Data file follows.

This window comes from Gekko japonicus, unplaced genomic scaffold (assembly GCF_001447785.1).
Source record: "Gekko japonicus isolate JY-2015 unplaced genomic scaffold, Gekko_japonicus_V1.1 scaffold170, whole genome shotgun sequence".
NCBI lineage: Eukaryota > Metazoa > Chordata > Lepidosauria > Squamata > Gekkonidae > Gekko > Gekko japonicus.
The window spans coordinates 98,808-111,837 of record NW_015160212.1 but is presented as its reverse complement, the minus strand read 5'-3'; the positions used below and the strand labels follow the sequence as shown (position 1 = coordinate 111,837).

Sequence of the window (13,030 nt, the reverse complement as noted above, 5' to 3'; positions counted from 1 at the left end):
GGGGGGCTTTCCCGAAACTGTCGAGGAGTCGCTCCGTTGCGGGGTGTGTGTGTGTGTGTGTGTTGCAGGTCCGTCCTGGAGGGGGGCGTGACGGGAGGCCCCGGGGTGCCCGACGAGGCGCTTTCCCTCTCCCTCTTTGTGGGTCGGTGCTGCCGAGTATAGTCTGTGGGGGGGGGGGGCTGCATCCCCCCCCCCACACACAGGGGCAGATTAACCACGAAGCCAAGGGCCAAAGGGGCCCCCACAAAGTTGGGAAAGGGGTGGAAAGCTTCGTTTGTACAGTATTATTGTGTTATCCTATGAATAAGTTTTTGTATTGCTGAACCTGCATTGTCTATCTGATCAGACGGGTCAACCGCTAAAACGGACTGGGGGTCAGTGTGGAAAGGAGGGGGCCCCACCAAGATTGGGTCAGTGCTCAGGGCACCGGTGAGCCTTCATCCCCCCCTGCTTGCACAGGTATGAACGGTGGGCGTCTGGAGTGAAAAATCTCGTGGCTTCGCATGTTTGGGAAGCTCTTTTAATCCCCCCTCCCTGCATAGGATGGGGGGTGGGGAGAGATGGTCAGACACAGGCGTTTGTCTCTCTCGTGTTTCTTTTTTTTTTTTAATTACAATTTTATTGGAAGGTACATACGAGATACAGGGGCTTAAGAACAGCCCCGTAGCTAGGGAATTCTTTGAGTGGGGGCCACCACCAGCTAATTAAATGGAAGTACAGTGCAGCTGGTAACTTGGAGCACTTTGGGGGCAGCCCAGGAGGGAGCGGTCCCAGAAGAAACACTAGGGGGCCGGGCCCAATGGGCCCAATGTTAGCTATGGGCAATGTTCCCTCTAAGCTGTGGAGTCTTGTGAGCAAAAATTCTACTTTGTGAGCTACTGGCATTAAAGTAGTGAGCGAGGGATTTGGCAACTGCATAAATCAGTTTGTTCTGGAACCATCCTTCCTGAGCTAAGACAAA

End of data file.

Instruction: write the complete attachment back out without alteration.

This window comes from Gekko japonicus, unplaced genomic scaffold (assembly GCF_001447785.1).
Source record: "Gekko japonicus isolate JY-2015 unplaced genomic scaffold, Gekko_japonicus_V1.1 scaffold170, whole genome shotgun sequence".
NCBI lineage: Eukaryota > Metazoa > Chordata > Lepidosauria > Squamata > Gekkonidae > Gekko > Gekko japonicus.
The window spans coordinates 98,808-111,837 of record NW_015160212.1 but is presented as its reverse complement, the minus strand read 5'-3'; the positions used below and the strand labels follow the sequence as shown (position 1 = coordinate 111,837).

Sequence of the window (13,030 nt, the reverse complement as noted above, 5' to 3'; positions counted from 1 at the left end):
GGGGGGCTTTCCCGAAACTGTCGAGGAGTCGCTCCGTTGCGGGGTGTGTGTGTGTGTGTGTGTTGCAGGTCCGTCCTGGAGGGGGGCGTGACGGGAGGCCCCGGGGTGCCCGACGAGGCGCTTTCCCTCTCCCTCTTTGTGGGTCGGTGCTGCCGAGTATAGTCTGTGGGGGGGGGGGGCTGCATCCCCCCCCCCACACACAGGGGCAGATTAACCACGAAGCCAAGGGCCAAAGGGGCCCCCACAAAGTTGGGAAAGGGGTGGAAAGCTTCGTTTGTACAGTATTATTGTGTTATCCTATGAATAAGTTTTTGTATTGCTGAACCTGCATTGTCTATCTGATCAGACGGGTCAACCGCTAAAACGGACTGGGGGTCAGTGTGGAAAGGAGGGGGCCCCACCAAGATTGGGTCAGTGCTCAGGGCACCGGTGAGCCTTCATCCCCCCCTGCTTGCACAGGTATGAACGGTGGGCGTCTGGAGTGAAAAATCTCGTGGCTTCGCATGTTTGGGAAGCTCTTTTAATCCCCCCTCCCTGCATAGGATGGGGGGTGGGGAGAGATGGTCAGACACAGGCGTTTGTCTCTCTCGTGTTTCTTTTTTTTTTTTAATTACAATTTTATTGGAAGGTACATACGAGATACAGGGGCTTAAGAACAGCCCCGTAGCTAGGGAATTCTTTGAGTGGGGGCCACCACCAGCTAATTAAATGGAAGTACAGTGCAGCTGGTAACTTGGAGCACTTTGGGGGCAGCCCAGGAGGGAGCGGTCCCAGAAGAAACACTAGGGGGCCGGGCCCAATGGGCCCAATGTTAGCTATGGGCAATGTTCCCTCTAAGCTGTGGAGTCTTGTGAGCAAAAATTCTACTTTGTGAGCTACTGGCATTAAAGTAGTGAGCGAGGGATTTGGCAACTGCATAAATCAGTTTGTTCTGGAACCATCCTTCCTGAGCTAAGACAAA